To the Brecon Beacons

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Off to the mountains for us next. The Brecon Beacons are supposedly named after the practice of lighting fires ‘beacons’ to warn of impending danger.

The road to the Brecons runs along the ‘heads of the valleys’ via old industrial towns like Merthyr Tydfil and the remains of that Victorian industrial heritage are everywhere, obvious with their slightly ostentatious and (given the dark stone of the area) forbidding architectural style.

The Brecons offer a wealth of parking/wild camping possibilities so we were intending to take advantage.

Our first night was at the National Trust carpark below Pen-y-Fan, we arrived on possibly the sunniest day so far in the early afternoon and watched the locals using this as their outdoor gym, turning up in lycra and trainers and making a quick dash up and back down the peak. That night the wind picked up and gusts rocked Bertie, the following morning was still brightly sunny but the wind was blowing, a better day for mountain walking as it mitigated the intensity of the sunshine. We were doing the horseshoe walk across Corn Du, Pen-y-Fan and Cribyn and then back along Graig Fan Ddu ridge. On the way we dropped down to the Neuadd reservoir where we could see one of those Victorian structures, a huge towered dam/weir which was no longer holding back any water as the reservoir had been drained.  Despite the wind keeping the temperatures down we were still very happy to see the ice cream van at the bottom to reward us for out 10 miles in the mountains.

Deeply eroded paths on the popular Brecon Beacons

Resting spot at Lower Neuadd reservoir

Looking back from the Graig Fan Ddu ridge

That night we decided to move to a lower elevation to avoid the wind. We moved along to a parking/picnic spot next to the A470 and the Llwyn-on reservoir. No wind maybe, but a bit too much traffic noise. However we were in good company with a couple of families in a caravan and motorhome enjoying a stopover on their way to their half term holidays and treating themselves to a BBQ.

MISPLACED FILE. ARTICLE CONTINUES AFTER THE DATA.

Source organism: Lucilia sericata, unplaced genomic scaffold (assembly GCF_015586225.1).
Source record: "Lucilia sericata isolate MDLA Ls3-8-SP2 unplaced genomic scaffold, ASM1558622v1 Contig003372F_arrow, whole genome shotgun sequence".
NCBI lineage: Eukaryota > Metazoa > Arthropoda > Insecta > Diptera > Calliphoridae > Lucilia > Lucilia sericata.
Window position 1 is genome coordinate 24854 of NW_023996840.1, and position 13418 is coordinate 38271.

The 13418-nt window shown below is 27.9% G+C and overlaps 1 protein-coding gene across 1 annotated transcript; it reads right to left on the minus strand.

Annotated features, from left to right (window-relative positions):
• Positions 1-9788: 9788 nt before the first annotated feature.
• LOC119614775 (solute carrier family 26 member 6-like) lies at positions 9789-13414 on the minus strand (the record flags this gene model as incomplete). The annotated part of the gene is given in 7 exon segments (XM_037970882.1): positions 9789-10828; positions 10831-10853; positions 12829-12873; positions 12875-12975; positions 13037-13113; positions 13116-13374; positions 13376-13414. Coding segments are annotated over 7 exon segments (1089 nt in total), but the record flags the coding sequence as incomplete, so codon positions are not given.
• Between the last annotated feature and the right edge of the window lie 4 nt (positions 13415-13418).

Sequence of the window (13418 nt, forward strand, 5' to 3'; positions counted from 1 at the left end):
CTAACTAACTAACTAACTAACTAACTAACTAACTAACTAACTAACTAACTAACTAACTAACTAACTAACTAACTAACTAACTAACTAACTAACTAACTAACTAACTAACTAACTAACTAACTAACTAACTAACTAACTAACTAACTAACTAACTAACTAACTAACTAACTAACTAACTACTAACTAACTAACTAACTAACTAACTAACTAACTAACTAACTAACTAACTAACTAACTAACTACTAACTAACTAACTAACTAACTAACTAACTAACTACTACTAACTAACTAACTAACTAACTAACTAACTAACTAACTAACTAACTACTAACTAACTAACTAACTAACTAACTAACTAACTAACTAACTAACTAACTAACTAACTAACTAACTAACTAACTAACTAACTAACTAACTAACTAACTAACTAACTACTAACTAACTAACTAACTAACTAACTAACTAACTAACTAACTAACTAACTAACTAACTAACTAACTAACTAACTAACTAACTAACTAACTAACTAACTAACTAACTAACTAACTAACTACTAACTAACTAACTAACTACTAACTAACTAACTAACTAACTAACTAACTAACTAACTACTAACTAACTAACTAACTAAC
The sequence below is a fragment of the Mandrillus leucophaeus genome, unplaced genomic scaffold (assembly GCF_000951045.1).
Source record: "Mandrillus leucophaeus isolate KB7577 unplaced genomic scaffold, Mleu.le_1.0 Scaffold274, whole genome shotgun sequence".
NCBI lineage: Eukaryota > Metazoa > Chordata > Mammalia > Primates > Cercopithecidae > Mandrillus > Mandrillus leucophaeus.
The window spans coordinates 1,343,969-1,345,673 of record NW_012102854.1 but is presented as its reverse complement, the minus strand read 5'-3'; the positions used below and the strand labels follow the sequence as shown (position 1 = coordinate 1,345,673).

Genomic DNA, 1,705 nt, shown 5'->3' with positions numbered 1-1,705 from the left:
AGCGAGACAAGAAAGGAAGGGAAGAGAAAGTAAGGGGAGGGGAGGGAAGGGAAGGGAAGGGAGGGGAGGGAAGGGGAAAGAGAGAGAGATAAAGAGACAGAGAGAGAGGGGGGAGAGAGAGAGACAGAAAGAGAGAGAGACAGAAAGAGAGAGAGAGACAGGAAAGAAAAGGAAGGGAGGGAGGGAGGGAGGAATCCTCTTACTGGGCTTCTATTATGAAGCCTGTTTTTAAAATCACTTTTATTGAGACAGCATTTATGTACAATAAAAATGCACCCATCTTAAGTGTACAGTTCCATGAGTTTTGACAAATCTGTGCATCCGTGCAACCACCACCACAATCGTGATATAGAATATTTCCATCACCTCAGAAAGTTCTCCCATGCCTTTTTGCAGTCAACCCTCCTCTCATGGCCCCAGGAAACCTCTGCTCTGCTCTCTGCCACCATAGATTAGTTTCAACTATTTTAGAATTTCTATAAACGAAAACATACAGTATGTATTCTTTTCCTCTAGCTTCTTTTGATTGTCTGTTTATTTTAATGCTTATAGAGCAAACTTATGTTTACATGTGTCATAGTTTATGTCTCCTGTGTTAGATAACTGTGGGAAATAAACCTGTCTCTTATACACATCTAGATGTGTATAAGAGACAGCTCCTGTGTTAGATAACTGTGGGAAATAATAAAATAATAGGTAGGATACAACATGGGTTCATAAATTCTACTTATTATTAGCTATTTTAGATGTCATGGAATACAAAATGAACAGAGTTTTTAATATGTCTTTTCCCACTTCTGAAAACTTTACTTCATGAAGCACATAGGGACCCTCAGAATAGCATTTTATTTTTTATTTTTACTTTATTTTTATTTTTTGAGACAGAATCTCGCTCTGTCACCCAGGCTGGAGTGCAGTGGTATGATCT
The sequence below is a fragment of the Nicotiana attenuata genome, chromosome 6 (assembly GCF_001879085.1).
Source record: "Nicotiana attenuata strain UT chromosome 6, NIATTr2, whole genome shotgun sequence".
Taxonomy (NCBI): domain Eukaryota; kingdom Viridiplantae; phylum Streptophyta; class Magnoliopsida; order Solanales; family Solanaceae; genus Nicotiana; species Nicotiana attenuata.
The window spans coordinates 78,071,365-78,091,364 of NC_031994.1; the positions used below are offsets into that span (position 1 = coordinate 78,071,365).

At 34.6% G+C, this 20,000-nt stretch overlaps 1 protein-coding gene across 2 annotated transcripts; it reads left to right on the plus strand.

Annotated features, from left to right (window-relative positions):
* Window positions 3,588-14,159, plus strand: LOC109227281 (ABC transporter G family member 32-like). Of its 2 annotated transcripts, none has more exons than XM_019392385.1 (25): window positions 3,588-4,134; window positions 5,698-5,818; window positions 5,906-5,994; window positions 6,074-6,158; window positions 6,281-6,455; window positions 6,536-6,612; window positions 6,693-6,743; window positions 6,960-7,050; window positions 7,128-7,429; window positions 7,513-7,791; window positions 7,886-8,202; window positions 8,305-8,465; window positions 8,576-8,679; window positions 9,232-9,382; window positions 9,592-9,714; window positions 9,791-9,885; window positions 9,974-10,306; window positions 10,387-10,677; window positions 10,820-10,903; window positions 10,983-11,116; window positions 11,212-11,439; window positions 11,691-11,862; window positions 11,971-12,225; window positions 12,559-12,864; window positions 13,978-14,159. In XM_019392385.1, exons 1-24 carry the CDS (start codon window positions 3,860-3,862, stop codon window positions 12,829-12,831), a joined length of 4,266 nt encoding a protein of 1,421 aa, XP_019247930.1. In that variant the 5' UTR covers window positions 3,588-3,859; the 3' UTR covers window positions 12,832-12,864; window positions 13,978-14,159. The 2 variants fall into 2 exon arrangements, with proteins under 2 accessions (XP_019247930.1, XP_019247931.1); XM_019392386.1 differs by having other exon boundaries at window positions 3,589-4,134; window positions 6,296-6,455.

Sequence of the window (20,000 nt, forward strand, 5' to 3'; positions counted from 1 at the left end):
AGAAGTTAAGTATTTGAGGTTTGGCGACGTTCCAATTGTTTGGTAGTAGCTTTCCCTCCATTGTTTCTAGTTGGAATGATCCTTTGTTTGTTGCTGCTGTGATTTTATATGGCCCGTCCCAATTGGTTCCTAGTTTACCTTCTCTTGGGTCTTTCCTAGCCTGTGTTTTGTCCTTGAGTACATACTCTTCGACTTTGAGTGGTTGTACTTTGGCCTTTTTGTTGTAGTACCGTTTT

After a traffic disturbed night we had a look at the maps and spotted a parking place on the other side of the reservoir. We moved first thing and then we made our plans for the day which were based around watching Exeter Chiefs in the rugby premiership final. To earn a few pints we cycled into Merthyr, then back out across the viaduct to Cefn-Coed where we found the Railway Inn serving an interesting (and yummy) selection of pies who were willing to feed us and put BT sport on. Chiefs won again in a nail biting (for Paul) final that went to extra time. It made the final uphill struggle in the rain all worth it.

Part of the Merthyr Tydfil viaduct – this picture doesn’t show just how miserably rainy it was

We stayed in that parking spot for the next night, watching the comings and goings of cars with interest – what were they doing? We had fun making up stories about them – but I did make sure we were extra secure that night!

The next day we moved on, the spell of sunny weather had obviously gone for good, the skies were grey and showery. We moved onto the west of the Brecons area to the Black Mountain where we stayed in another wild camping spot with massive views north, probably the best views so far.

That was four nights in a row wild camping. Thankfully the toilet had not reached capacity, but our water supplies had reached zero. Time to find a campsite so we could have a shower and cup of tea!

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